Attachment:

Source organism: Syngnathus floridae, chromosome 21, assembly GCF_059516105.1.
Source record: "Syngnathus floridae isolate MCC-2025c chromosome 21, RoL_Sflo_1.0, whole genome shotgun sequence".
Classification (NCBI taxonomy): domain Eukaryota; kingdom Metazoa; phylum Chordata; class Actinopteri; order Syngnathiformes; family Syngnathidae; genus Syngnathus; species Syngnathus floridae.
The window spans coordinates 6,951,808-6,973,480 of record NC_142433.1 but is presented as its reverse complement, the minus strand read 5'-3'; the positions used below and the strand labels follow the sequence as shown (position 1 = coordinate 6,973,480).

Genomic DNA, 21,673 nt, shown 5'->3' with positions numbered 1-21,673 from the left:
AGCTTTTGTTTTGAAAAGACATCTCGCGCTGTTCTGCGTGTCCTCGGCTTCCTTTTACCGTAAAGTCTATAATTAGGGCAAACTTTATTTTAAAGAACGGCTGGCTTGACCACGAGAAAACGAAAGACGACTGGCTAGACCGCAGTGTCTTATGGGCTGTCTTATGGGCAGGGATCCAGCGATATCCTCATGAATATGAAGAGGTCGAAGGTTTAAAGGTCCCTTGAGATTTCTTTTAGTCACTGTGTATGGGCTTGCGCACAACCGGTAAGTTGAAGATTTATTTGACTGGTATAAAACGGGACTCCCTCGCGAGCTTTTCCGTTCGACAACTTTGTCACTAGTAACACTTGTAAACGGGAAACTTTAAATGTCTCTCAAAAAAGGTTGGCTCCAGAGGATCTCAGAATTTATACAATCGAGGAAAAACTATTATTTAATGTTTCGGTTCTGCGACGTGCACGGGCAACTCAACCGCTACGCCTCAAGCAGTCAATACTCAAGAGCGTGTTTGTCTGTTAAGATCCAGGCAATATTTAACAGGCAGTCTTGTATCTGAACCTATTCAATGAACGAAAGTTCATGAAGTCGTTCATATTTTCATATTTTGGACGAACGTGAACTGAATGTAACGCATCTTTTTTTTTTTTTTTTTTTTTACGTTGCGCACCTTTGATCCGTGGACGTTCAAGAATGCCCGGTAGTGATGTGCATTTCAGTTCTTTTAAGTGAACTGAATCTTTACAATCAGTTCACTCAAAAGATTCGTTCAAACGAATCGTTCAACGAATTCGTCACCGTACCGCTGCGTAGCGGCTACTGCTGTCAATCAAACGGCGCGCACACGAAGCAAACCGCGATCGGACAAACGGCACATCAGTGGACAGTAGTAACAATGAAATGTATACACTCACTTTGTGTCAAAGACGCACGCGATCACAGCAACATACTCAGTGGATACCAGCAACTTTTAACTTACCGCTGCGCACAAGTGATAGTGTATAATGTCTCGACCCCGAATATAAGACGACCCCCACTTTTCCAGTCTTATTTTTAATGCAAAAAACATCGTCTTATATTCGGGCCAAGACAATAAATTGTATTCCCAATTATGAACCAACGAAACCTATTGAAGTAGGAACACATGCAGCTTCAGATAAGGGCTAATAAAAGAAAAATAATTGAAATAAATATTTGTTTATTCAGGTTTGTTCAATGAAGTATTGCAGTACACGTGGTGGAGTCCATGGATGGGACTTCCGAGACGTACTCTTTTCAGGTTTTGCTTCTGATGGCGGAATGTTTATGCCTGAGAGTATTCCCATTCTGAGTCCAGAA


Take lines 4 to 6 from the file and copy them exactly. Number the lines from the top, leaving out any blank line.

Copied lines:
The window spans coordinates 6,951,808-6,973,480 of record NC_142433.1 but is presented as its reverse complement, the minus strand read 5'-3'; the positions used below and the strand labels follow the sequence as shown (position 1 = coordinate 6,973,480).

Genomic DNA, 21,673 nt, shown 5'->3' with positions numbered 1-21,673 from the left:
AGCTTTTGTTTTGAAAAGACATCTCGCGCTGTTCTGCGTGTCCTCGGCTTCCTTTTACCGTAAAGTCTATAATTAGGGCAAACTTTATTTTAAAGAACGGCTGGCTTGACCACGAGAAAACGAAAGACGACTGGCTAGACCGCAGTGTCTTATGGGCTGTCTTATGGGCAGGGATCCAGCGATATCCTCATGAATATGAAGAGGTCGAAGGTTTAAAGGTCCCTTGAGATTTCTTTTAGTCACTGTGTATGGGCTTGCGCACAACCGGTAAGTTGAAGATTTATTTGACTGGTATAAAACGGGACTCCCTCGCGAGCTTTTCCGTTCGACAACTTTGTCACTAGTAACACTTGTAAACGGGAAACTTTAAATGTCTCTCAAAAAAGGTTGGCTCCAGAGGATCTCAGAATTTATACAATCGAGGAAAAACTATTATTTAATGTTTCGGTTCTGCGACGTGCACGGGCAACTCAACCGCTACGCCTCAAGCAGTCAATACTCAAGAGCGTGTTTGTCTGTTAAGATCCAGGCAATATTTAACAGGCAGTCTTGTATCTGAACCTATTCAATGAACGAAAGTTCATGAAGTCGTTCATATTTTCATATTTTGGACGAACGTGAACTGAATGTAACGCATCTTTTTTTTTTTTTTTTTTTTTACGTTGCGCACCTTTGATCCGTGGACGTTCAAGAATGCCCGGTAGTGATGTGCATTTCAGTTCTTTTAAGTGAACTGAATCTTTACAATCAGTTCACTCAAAAGATTCGTTCAAACGAATCGTTCAACGAATTCGTCACCGTACCGCTGCGTAGCGGCTACTGCTGTCAATCAAACGGCGCGCACACGAAGCAAACCGCGATCGGACAAACGGCACATCAGTGGACAGTAGTAACAATGAAATGTATACACTCACTTTGTGTCAAAGACGCACGCGATCACAGCAACATACTCAGTGGATACCAGCAACTTTTAACTTACCGCTGCGCACAAGTGATAGTGTATAATGTCTCGACCCCGAATATAAGACGACCCCCACTTTTCCAGTCTTATTTTTAATGCAAAAAACATCGTCTTATATTCGGGCCAAGACAATAAATTGTATTCCCAATTATGAACCAACGAAACCTATTGAAGTAGGAACACATGCAGCTTCAGATAAGGGCTAATAAAAGAAAAATAATTGAAATAAATATTTGTTTATTCAGGTTTGTTCAATGAAGTATTGCAGTACACGTGGTGGAGTCCATGGATGGGACTTCCGAGACGTACTCTTTTCAGGTTTTGCTTCTGATGGCGGAATGTTTATGCCTGAGAGTATTCCCATTCTGAGTCCAGAA